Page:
A portion of this work was presented as a poster at the 2010 meeting of the Society for Epidemiologic Research. (See Weuve J et al. Lung function and cognitive aging in men. Am J Epidemiol 2010;171 (Suppl 11):S114)
Forced Expiratory Volume in 1 Second and Cognitive Aging in Men
Article first published online: 30 JUN 2011
© 2011, Copyright the Authors. Journal compilation © 2011, The American Geriatrics Society
Journal of the American Geriatrics Society
Volume 59, Issue 7, pages 1283–1292, July 2011
How to Cite
Weuve, J., Glymour, M. M., Hu, H., Sparrow, D., Spiro, A., Vokonas, P. S. and Litonjua, A. A. (2011), Forced Expiratory Volume in 1 Second and Cognitive Aging in Men. Journal of the American Geriatrics Society, 59: 1283–1292. doi: 10.1111/j.1532-5415.2011.03487.x
- Issue published online: 13 JUL 2011
- Article first published online: 30 JUN 2011
- lung function;
- cognitive decline;
OBJECTIVES: To evaluate forced expiratory volume in 1 second (FEV1, a measure of overall lung function), long-term average FEV1, and rate of decline in FEV1 in relation to cognition and cognitive decline in older men.
DESIGN: Prospective observational study.
SETTING: Community-based population.
PARTICIPANTS: Eight hundred sixty-four older men from the Normative Aging Study.
MEASUREMENTS: Starting in 1984, participants underwent triennial clinical evaluations. Lung function assessments provided estimates of FEV1. Cognitive assessments entailing tests of several cognitive abilities began in 1993. FEV1 measured approximately 12 years before baseline cognitive testing, average FEV1 over the 12-year period, and rate of change in FEV1 were all evaluated in relation to baseline and change in performance on the cognitive tests.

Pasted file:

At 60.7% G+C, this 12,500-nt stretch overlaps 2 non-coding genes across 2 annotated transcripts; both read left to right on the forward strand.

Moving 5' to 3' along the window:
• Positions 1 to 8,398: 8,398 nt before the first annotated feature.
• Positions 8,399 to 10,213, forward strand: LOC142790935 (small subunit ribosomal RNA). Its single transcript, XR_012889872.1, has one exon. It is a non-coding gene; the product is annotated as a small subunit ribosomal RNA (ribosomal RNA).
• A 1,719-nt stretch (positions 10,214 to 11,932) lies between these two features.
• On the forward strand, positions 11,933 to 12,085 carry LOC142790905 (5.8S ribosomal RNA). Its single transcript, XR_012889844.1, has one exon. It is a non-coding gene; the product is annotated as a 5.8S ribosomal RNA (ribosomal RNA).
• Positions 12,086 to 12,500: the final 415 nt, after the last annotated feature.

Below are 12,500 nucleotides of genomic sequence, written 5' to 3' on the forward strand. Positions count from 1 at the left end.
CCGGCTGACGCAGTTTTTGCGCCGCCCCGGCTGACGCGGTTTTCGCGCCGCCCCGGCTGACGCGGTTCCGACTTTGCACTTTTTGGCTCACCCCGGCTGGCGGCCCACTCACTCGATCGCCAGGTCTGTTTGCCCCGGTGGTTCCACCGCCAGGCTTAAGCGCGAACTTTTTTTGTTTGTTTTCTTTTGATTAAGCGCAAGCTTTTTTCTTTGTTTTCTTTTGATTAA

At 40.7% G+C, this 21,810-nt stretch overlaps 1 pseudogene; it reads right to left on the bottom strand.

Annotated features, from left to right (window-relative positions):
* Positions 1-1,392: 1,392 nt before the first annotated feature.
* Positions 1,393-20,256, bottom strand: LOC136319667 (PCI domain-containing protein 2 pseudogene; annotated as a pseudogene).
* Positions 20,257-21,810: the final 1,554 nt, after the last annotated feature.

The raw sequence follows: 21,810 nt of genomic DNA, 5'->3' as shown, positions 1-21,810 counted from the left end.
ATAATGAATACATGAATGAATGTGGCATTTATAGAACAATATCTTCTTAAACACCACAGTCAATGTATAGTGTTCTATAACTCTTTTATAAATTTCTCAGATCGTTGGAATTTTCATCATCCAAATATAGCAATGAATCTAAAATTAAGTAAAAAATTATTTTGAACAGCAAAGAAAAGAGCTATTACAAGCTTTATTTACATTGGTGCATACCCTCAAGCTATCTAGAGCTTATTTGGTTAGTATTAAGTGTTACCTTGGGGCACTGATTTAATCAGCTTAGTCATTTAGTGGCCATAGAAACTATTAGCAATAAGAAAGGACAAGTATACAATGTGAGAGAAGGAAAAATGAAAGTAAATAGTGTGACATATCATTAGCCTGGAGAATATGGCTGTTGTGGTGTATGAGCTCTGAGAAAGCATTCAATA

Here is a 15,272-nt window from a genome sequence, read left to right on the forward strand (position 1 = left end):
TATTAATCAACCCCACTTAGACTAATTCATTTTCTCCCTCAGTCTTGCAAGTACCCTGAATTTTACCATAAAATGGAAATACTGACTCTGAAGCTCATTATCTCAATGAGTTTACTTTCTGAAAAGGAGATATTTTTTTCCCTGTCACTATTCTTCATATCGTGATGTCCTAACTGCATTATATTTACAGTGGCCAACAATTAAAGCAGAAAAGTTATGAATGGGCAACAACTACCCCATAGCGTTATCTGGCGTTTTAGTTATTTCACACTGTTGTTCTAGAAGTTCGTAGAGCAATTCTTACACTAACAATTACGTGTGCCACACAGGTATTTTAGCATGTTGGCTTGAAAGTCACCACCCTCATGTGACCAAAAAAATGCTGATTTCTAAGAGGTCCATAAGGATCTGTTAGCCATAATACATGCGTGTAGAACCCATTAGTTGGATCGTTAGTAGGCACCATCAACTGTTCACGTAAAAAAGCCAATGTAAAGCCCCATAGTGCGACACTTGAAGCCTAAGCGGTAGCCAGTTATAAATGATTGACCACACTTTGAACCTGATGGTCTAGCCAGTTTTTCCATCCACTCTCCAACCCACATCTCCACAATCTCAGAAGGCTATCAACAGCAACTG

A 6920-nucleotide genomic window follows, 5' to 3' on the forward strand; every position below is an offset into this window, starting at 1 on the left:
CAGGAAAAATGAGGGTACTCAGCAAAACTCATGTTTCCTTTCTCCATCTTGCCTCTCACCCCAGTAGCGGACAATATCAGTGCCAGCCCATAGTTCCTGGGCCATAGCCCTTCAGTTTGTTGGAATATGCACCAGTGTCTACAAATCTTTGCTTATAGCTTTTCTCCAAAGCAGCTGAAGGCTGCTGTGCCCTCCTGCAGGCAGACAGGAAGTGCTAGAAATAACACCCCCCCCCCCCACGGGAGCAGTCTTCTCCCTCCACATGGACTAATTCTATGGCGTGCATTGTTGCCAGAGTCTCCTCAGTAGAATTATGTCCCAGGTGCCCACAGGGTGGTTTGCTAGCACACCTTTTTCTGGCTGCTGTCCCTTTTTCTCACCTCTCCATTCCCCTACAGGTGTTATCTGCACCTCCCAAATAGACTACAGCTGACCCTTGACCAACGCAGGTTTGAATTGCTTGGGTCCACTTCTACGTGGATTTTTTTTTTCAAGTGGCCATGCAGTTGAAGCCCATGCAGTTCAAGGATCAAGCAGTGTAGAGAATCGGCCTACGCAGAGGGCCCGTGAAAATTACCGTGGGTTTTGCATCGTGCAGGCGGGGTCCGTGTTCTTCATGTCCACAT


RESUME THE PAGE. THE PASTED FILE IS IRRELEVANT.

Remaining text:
RESULTS: In multivariable-adjusted analyses, associations between FEV1 and baseline cognitive scores were mixed, although average FEV1 predicted significantly better performance on tests of visuospatial ability (P=.04) and general cognition (P=.03). Higher FEV1 was more consistently associated with slower cognitive decline, but only the association between historical FEV1 and attention was significant (difference per standard deviation in FEV1=0.056, P=.05). Rate of FEV1 decline was not consistently associated with cognitive function or decline. Findings were generally similar or stronger in men who had never smoked. To account for potential bias due to selective attrition, inverse probability of censoring weights were applied to the cognitive decline analyses, yielding slightly larger estimates; the inadequate prognostic power of the censoring models limited this approach.
CONCLUSION: Overall, the data provide limited evidence of an inverse association between FEV1 and cognitive aging.